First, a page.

“Today’s announcement of the first commercial 5G NR mmWave antenna modules and sub-6 GHz RF modules for smartphones and other mobile devices represents a major milestone for the mobile industry. Qualcomm Technologies’ early investment in 5G has allowed us to deliver to the industry a working mobile mmWave solution that was previously thought unattainable, as well as a fully-integrated sub-6 GHz RF solution. Now, these type of modem-to-antenna solutions, spanning both mmWave and sub-6 spectrum bands, make mobile 5G networks and devices, especially smartphones, ready for large scale commercialization,” said Cristiano Amon, President, Qualcomm Incorporated. “With 5G, consumers can expect gigabit-class Internet speeds with unprecedented responsiveness in the palm of their hands, which stand to revolutionize the mobile experience.”
To date, mmWave signals have not been used for mobile wireless communications due to the many technical and design challenges they pose, which impact nearly every aspect of device engineering, including materials, form-factor, industrial design, thermals, and regulatory requirements for radiated power. As such, many in the mobile industry considered mmWave highly impractical for mobile devices and networks, and thus unlikely to materialize.
The QTM052 mmWave antenna modules work in tandem with the Snapdragon X50 5G modem, as a comprehensive system, to help overcome the formidable challenges associated with mmWave. They support advanced beam forming, beam steering, and beam tracking technologies, drastically improving the range and reliability of mmWave signals. They feature an integrated 5G NR radio transceiver, power management IC, RF front-end components and phased antenna array. They support up to 800 MHz of bandwidth in the 26.5-29.5 GHz (n257), as well as the entire 27.5-28.35 GHz (n261) and 37-40 GHz (n260) mmWave bands. Most importantly, the QTM052 modules integrate all these capabilities in a very compact footprint, such that up to four of them can be integrated in a smartphone. This allows OEMs to continue evolving the industrial design of their mobile devices, offering attractive form factors combined with the benefits of extremely high speeds from mmWave 5G NR, and making such devices available for launch as early as the first half of 2019.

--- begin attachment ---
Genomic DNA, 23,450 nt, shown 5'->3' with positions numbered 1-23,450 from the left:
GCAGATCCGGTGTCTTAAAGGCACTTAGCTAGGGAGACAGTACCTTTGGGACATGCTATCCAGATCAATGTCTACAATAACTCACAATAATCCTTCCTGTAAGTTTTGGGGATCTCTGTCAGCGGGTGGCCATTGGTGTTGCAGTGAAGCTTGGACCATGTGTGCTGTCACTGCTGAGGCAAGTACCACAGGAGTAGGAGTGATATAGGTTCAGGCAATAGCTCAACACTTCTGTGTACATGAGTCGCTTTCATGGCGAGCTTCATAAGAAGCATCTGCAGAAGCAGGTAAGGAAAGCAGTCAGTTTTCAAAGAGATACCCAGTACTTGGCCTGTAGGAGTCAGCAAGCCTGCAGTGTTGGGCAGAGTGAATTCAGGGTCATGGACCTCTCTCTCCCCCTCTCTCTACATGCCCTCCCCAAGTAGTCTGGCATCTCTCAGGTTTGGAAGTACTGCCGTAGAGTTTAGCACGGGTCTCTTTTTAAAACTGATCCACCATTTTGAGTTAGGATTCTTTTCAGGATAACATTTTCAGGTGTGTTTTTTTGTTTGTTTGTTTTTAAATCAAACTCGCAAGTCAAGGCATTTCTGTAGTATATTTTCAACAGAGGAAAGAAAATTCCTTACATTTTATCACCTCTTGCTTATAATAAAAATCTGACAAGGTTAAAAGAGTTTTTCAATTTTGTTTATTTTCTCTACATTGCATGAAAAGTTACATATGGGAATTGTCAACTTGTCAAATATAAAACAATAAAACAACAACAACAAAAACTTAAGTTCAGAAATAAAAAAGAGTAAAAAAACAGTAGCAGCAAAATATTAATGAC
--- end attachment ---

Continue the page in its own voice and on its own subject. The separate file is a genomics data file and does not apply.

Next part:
While mmWave is best suited for providing 5G coverage in dense urban areas and crowded indoor environments, broad 5G NR coverage will be achieved in sub-6 GHz spectrum bands. As such, the QPM56xx RF module family (including the QPM5650, QPM5651, QDM5650, and QDM5652) is designed to allow smartphones based on the Snapdragon X50 5G modem to support 5G NR in sub-6 GHz RF bands. The QPM5650 and QPM5651 feature integrated 5G NR PA/LNA/Switch and filtering subsystem. The QDM5650 and QDM5652 feature integrated 5G NR LNA/switch and filtering subsystem for diversity and MIMO support. All four modules offer integrated SRS switching required for optimum massive MIMO applications and support for 3.3-4.2 GHz (n77), 3.3-3.8 GHz (n78) and 4.4-5.0 GHz (n79) sub-6 bands. These sub-6 GHz RF modules provide mobile device makers with a viable path to delivering on the promise of 5G NR massive MIMO technology in mobile devices.
Both the QTM052 mmWave antenna module family and the QPM56xx sub-6 GHz RF module family are now sampling to customers.
Qualcomm invents breakthrough technologies that transform how the world connects, computes and communicates. When we connected the phone to the Internet, the mobile revolution was born. Today, our inventions are the foundation for life-changing products, experiences, and industries. As we lead the world to 5G, we envision this next big change in cellular technology spurring a new era of intelligent, connected devices and enabling new opportunities in connected cars, remote delivery of health care services, and the IoT — including smart cities, smart homes, and wearables. Qualcomm Incorporated includes our licensing business, QTL, and the vast majority of our patent portfolio. Qualcomm Technologies, Inc., a subsidiary of Qualcomm Incorporated, operates, along with its subsidiaries, all of our engineering, research and development functions, and all of our products and services businesses, including, the QCT semiconductor business. For more information, visit Qualcomm’s website, OnQ blog, Twitter and Facebook pages.